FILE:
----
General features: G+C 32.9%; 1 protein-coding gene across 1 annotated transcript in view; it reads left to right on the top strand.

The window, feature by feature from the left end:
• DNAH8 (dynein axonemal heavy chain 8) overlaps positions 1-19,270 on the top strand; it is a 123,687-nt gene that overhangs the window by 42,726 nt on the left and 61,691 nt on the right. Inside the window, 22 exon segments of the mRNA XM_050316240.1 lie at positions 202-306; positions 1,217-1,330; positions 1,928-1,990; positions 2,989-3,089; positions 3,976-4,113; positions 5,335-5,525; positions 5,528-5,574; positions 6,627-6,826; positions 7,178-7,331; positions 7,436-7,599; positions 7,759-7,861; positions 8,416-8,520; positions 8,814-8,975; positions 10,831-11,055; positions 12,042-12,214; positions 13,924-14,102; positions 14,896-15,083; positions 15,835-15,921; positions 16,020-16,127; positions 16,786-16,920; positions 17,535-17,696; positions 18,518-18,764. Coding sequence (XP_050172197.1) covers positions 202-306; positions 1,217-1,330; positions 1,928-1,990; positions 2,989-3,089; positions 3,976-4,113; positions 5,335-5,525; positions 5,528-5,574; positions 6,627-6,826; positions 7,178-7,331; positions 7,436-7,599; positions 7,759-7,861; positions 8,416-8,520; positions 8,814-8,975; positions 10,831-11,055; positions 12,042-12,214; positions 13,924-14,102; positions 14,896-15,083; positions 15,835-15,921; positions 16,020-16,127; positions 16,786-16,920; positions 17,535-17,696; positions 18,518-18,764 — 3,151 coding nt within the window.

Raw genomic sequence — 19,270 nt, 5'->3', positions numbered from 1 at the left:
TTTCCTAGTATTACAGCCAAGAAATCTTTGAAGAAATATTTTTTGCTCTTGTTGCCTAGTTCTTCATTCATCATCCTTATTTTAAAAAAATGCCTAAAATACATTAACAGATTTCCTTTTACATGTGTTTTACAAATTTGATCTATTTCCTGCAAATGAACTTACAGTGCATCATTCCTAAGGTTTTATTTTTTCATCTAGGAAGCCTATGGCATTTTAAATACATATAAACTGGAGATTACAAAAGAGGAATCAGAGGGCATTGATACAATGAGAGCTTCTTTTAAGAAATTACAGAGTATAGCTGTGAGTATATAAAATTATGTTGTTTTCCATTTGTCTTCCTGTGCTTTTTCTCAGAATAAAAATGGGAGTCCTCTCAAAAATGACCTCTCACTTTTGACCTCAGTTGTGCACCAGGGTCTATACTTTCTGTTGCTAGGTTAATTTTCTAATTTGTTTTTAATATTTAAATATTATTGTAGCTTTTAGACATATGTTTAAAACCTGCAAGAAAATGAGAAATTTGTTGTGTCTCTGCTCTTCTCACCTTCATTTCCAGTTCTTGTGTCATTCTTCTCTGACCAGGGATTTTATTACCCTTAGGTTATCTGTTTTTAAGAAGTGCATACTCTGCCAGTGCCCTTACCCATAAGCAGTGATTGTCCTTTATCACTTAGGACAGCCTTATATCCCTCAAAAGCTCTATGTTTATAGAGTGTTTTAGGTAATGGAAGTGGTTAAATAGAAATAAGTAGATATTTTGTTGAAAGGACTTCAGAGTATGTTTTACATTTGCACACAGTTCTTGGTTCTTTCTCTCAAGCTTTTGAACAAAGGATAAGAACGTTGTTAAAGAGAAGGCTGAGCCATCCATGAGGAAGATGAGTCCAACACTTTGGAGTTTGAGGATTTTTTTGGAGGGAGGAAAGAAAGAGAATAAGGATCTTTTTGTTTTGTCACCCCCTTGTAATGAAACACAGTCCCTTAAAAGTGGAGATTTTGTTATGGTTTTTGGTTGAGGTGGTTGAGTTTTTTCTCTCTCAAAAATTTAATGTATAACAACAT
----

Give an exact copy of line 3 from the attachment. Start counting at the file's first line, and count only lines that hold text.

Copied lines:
• DNAH8 (dynein axonemal heavy chain 8) overlaps positions 1-19,270 on the top strand; it is a 123,687-nt gene that overhangs the window by 42,726 nt on the left and 61,691 nt on the right. Inside the window, 22 exon segments of the mRNA XM_050316240.1 lie at positions 202-306; positions 1,217-1,330; positions 1,928-1,990; positions 2,989-3,089; positions 3,976-4,113; positions 5,335-5,525; positions 5,528-5,574; positions 6,627-6,826; positions 7,178-7,331; positions 7,436-7,599; positions 7,759-7,861; positions 8,416-8,520; positions 8,814-8,975; positions 10,831-11,055; positions 12,042-12,214; positions 13,924-14,102; positions 14,896-15,083; positions 15,835-15,921; positions 16,020-16,127; positions 16,786-16,920; positions 17,535-17,696; positions 18,518-18,764. Coding sequence (XP_050172197.1) covers positions 202-306; positions 1,217-1,330; positions 1,928-1,990; positions 2,989-3,089; positions 3,976-4,113; positions 5,335-5,525; positions 5,528-5,574; positions 6,627-6,826; positions 7,178-7,331; positions 7,436-7,599; positions 7,759-7,861; positions 8,416-8,520; positions 8,814-8,975; positions 10,831-11,055; positions 12,042-12,214; positions 13,924-14,102; positions 14,896-15,083; positions 15,835-15,921; positions 16,020-16,127; positions 16,786-16,920; positions 17,535-17,696; positions 18,518-18,764 — 3,151 coding nt within the window.